Table Speech


The Role of Commercial Warehouses in Disaster Relief Operations

November 13, 2019

Mr. Kei Fujioka
Corporate Adviser, MITSUI-SOKO HOLDINGS Co., LTD.


 The warehousing business undertakes “receiving goods from clients, ensuring safe storage and returning them upon request by clients”. It is different from the logistics real estate business which “constructs and rents warehouse spaces”. It is also different from the so-called “Trunk Room” which can be handily used like your own storeroom.

 I work in the commercial warehousing business which keeps goods entrusted by an unspecified large number of clients in safety, based on the Warehouse Business Act.

1. Main functions of commercial warehouses
Safekeeping: as a core function, warehouses ensure safe storage of entrusted goods in the same quality and quantity.

Regulating demand and supply: warehouses coordinate time-lags between demand and supply. Grains, for example, are transported to a warehouse in one lot when harvested and consumed over the year depending on demand. Likewise, demand and supply of industrial products are regulated by using warehouses.

Coordination and consolidation: mass transportation allows reducing the per unit freight costs. In collaboration with trading companies and manufacturers, we try to provide efficient solutions through freight consolidation from production sites and deliver a small lot using warehouses in between.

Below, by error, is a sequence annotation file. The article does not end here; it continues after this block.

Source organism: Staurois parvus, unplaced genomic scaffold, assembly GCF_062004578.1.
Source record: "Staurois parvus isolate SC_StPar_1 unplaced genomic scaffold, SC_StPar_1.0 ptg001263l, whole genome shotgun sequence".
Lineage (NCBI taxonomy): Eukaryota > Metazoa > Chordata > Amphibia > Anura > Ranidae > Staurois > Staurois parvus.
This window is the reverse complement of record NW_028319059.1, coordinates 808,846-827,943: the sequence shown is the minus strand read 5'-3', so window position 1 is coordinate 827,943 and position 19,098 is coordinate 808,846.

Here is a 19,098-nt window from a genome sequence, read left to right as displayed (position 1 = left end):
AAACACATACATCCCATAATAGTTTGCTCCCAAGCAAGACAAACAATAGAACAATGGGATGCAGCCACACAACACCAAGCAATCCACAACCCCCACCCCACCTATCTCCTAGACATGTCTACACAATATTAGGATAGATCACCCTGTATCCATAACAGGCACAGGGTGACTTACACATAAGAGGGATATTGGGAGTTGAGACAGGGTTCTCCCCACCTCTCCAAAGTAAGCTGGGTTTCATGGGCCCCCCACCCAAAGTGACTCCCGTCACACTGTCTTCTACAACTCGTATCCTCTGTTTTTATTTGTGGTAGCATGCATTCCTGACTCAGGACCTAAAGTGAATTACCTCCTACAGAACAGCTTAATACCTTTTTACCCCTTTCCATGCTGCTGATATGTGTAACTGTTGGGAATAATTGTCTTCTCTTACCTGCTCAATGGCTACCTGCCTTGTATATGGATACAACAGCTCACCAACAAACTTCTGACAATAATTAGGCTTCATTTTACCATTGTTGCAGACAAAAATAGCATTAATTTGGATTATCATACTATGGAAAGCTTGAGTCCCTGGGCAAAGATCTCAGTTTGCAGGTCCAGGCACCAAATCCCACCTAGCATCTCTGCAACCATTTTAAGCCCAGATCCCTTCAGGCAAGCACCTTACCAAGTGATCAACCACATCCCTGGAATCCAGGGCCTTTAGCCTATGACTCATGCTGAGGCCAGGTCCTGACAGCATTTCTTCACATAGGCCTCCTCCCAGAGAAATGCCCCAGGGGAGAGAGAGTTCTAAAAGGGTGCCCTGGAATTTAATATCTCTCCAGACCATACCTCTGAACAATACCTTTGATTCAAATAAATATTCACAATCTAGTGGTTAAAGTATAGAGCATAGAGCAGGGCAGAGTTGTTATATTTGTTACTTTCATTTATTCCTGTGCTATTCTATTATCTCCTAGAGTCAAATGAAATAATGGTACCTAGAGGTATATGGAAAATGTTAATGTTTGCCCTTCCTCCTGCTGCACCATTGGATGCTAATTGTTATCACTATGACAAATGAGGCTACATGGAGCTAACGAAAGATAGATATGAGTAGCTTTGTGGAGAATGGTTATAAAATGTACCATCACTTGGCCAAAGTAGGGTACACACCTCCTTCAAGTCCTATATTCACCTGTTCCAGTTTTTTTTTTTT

Financial Function: commercial warehousing companies issue receipts for goods received, which are called “warehouse warrants”. When endorsed at the Exchange, they can be transferred. At the London Metal Exchange (LME), warrants are traded, but the actual commodities (copper, aluminum etc.) are stored in warehouses designated by LME around the world.

2. The role of commercial warehouses in disaster relief operations
 At the outbreak of disasters, an enormous amount of relief supplies is required to support life and reconstruction. Following the Great East Japan Earthquake of March 2011, an Advisory Conference was hosted by the Ministry of Land, Infrastructure, Transport and Tourism (MLIT). It issued a report on logistics survey and countermeasures at the time of major earthquakes and identified the following challenges:
Lack of collection and distribution depots as well as insufficient information.
Restrained transport capacity due to shortage of vehicles and fuel.
Lack of logistics knowhow and consequent confusion in disaster relief operations.

 Based on these findings, MLIT, local governments, Japan Warehousing Association and Japan Trucking Association agreed to make a list of private sector depots and to conclude a cooperation agreement between the Logistics and Transport Associations and local governments.

 The commercial warehousing business, including my company, is ready to provide not only spaces and operations, but also expertise we have accumulated over the years in times of disaster.